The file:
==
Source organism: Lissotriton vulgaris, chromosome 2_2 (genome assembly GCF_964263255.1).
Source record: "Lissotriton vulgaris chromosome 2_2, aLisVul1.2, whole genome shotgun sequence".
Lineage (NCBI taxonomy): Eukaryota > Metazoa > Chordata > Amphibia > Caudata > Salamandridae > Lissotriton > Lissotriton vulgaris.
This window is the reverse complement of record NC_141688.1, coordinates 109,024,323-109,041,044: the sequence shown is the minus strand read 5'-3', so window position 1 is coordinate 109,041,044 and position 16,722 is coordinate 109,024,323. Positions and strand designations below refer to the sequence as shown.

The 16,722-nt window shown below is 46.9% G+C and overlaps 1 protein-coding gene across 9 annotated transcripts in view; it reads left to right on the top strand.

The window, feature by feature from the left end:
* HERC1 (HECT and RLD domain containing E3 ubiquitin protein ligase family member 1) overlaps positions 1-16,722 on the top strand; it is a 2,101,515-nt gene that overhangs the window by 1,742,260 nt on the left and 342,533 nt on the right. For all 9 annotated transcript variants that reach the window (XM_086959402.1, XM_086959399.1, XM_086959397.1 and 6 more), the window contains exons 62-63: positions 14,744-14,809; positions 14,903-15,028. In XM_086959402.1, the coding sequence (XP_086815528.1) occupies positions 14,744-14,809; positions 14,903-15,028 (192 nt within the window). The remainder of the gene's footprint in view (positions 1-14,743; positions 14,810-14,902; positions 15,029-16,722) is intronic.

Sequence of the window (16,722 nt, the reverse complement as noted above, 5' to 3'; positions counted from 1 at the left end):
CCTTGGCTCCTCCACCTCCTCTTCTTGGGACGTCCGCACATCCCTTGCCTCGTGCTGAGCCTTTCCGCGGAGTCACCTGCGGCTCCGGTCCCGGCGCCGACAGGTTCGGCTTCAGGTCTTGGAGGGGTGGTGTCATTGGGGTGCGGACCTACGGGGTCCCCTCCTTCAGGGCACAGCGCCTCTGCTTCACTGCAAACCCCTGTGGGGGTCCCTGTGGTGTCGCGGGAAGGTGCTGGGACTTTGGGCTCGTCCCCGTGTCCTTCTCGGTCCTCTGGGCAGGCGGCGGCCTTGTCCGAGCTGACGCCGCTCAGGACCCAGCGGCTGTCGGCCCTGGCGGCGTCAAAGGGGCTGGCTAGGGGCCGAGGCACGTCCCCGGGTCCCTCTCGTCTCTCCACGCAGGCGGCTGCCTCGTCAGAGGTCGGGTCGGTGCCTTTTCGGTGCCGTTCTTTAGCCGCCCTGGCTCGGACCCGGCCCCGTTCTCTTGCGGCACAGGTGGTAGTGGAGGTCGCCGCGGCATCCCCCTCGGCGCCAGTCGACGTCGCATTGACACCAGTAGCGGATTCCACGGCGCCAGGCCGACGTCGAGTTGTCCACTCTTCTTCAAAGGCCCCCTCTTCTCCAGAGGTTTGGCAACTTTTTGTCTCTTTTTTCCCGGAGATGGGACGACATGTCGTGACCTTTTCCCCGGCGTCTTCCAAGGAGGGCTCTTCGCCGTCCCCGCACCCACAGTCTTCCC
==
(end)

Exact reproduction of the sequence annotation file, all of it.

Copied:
Source organism: Lissotriton vulgaris, chromosome 2_2 (genome assembly GCF_964263255.1).
Source record: "Lissotriton vulgaris chromosome 2_2, aLisVul1.2, whole genome shotgun sequence".
Lineage (NCBI taxonomy): Eukaryota > Metazoa > Chordata > Amphibia > Caudata > Salamandridae > Lissotriton > Lissotriton vulgaris.
This window is the reverse complement of record NC_141688.1, coordinates 109,024,323-109,041,044: the sequence shown is the minus strand read 5'-3', so window position 1 is coordinate 109,041,044 and position 16,722 is coordinate 109,024,323. Positions and strand designations below refer to the sequence as shown.

The 16,722-nt window shown below is 46.9% G+C and overlaps 1 protein-coding gene across 9 annotated transcripts in view; it reads left to right on the top strand.

The window, feature by feature from the left end:
* HERC1 (HECT and RLD domain containing E3 ubiquitin protein ligase family member 1) overlaps positions 1-16,722 on the top strand; it is a 2,101,515-nt gene that overhangs the window by 1,742,260 nt on the left and 342,533 nt on the right. For all 9 annotated transcript variants that reach the window (XM_086959402.1, XM_086959399.1, XM_086959397.1 and 6 more), the window contains exons 62-63: positions 14,744-14,809; positions 14,903-15,028. In XM_086959402.1, the coding sequence (XP_086815528.1) occupies positions 14,744-14,809; positions 14,903-15,028 (192 nt within the window). The remainder of the gene's footprint in view (positions 1-14,743; positions 14,810-14,902; positions 15,029-16,722) is intronic.

Sequence of the window (16,722 nt, the reverse complement as noted above, 5' to 3'; positions counted from 1 at the left end):
CCTTGGCTCCTCCACCTCCTCTTCTTGGGACGTCCGCACATCCCTTGCCTCGTGCTGAGCCTTTCCGCGGAGTCACCTGCGGCTCCGGTCCCGGCGCCGACAGGTTCGGCTTCAGGTCTTGGAGGGGTGGTGTCATTGGGGTGCGGACCTACGGGGTCCCCTCCTTCAGGGCACAGCGCCTCTGCTTCACTGCAAACCCCTGTGGGGGTCCCTGTGGTGTCGCGGGAAGGTGCTGGGACTTTGGGCTCGTCCCCGTGTCCTTCTCGGTCCTCTGGGCAGGCGGCGGCCTTGTCCGAGCTGACGCCGCTCAGGACCCAGCGGCTGTCGGCCCTGGCGGCGTCAAAGGGGCTGGCTAGGGGCCGAGGCACGTCCCCGGGTCCCTCTCGTCTCTCCACGCAGGCGGCTGCCTCGTCAGAGGTCGGGTCGGTGCCTTTTCGGTGCCGTTCTTTAGCCGCCCTGGCTCGGACCCGGCCCCGTTCTCTTGCGGCACAGGTGGTAGTGGAGGTCGCCGCGGCATCCCCCTCGGCGCCAGTCGACGTCGCATTGACACCAGTAGCGGATTCCACGGCGCCAGGCCGACGTCGAGTTGTCCACTCTTCTTCAAAGGCCCCCTCTTCTCCAGAGGTTTGGCAACTTTTTGTCTCTTTTTTCCCGGAGATGGGACGACATGTCGTGACCTTTTCCCCGGCGTCTTCCAAGGAGGGCTCTTCGCCGTCCCCGCACCCACAGTCTTCCC